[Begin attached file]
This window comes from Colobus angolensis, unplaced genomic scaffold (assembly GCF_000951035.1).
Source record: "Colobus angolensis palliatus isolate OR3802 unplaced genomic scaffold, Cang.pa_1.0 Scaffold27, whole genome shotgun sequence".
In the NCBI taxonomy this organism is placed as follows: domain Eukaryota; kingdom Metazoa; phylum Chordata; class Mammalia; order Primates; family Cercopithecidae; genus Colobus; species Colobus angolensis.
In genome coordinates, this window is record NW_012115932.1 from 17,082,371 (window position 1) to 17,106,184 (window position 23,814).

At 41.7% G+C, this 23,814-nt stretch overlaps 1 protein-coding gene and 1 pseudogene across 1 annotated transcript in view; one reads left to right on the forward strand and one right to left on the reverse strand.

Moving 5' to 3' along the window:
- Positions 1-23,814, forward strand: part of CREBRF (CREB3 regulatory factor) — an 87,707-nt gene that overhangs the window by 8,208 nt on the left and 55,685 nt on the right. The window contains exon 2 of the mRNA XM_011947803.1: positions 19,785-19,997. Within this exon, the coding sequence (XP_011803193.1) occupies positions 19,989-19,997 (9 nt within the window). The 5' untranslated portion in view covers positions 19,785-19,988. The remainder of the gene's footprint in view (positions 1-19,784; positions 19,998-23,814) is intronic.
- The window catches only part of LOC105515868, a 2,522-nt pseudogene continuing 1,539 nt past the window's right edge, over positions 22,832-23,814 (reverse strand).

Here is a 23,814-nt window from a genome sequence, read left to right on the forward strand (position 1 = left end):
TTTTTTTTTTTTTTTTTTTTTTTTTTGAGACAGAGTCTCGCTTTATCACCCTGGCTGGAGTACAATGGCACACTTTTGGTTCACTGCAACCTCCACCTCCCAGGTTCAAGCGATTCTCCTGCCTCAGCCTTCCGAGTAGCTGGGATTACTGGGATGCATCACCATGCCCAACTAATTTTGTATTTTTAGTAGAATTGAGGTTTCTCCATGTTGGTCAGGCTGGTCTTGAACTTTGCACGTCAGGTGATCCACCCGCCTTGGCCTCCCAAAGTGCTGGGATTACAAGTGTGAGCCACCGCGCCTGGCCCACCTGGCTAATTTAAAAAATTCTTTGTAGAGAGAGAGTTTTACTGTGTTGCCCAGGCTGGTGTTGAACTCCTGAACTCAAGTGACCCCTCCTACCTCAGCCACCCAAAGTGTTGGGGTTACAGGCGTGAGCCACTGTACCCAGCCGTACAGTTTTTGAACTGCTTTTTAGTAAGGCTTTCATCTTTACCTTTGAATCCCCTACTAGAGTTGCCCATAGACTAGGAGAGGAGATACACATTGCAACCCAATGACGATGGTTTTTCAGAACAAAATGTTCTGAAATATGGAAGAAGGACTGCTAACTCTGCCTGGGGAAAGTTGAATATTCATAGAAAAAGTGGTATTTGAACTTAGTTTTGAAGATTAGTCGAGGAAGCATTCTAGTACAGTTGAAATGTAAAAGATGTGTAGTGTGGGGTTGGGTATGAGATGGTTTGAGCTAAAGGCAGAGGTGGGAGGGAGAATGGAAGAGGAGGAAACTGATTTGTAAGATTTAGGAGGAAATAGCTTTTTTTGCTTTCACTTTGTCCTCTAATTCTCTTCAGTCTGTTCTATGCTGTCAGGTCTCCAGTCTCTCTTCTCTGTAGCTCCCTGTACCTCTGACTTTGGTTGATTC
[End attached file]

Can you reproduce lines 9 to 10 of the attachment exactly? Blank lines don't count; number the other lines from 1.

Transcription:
Here is a 23,814-nt window from a genome sequence, read left to right on the forward strand (position 1 = left end):
TTTTTTTTTTTTTTTTTTTTTTTTTTGAGACAGAGTCTCGCTTTATCACCCTGGCTGGAGTACAATGGCACACTTTTGGTTCACTGCAACCTCCACCTCCCAGGTTCAAGCGATTCTCCTGCCTCAGCCTTCCGAGTAGCTGGGATTACTGGGATGCATCACCATGCCCAACTAATTTTGTATTTTTAGTAGAATTGAGGTTTCTCCATGTTGGTCAGGCTGGTCTTGAACTTTGCACGTCAGGTGATCCACCCGCCTTGGCCTCCCAAAGTGCTGGGATTACAAGTGTGAGCCACCGCGCCTGGCCCACCTGGCTAATTTAAAAAATTCTTTGTAGAGAGAGAGTTTTACTGTGTTGCCCAGGCTGGTGTTGAACTCCTGAACTCAAGTGACCCCTCCTACCTCAGCCACCCAAAGTGTTGGGGTTACAGGCGTGAGCCACTGTACCCAGCCGTACAGTTTTTGAACTGCTTTTTAGTAAGGCTTTCATCTTTACCTTTGAATCCCCTACTAGAGTTGCCCATAGACTAGGAGAGGAGATACACATTGCAACCCAATGACGATGGTTTTTCAGAACAAAATGTTCTGAAATATGGAAGAAGGACTGCTAACTCTGCCTGGGGAAAGTTGAATATTCATAGAAAAAGTGGTATTTGAACTTAGTTTTGAAGATTAGTCGAGGAAGCATTCTAGTACAGTTGAAATGTAAAAGATGTGTAGTGTGGGGTTGGGTATGAGATGGTTTGAGCTAAAGGCAGAGGTGGGAGGGAGAATGGAAGAGGAGGAAACTGATTTGTAAGATTTAGGAGGAAATAGCTTTTTTTGCTTTCACTTTGTCCTCTAATTCTCTTCAGTCTGTTCTATGCTGTCAGGTCTCCAGTCTCTCTTCTCTGTAGCTCCCTGTACCTCTGACTTTGGTTGATTC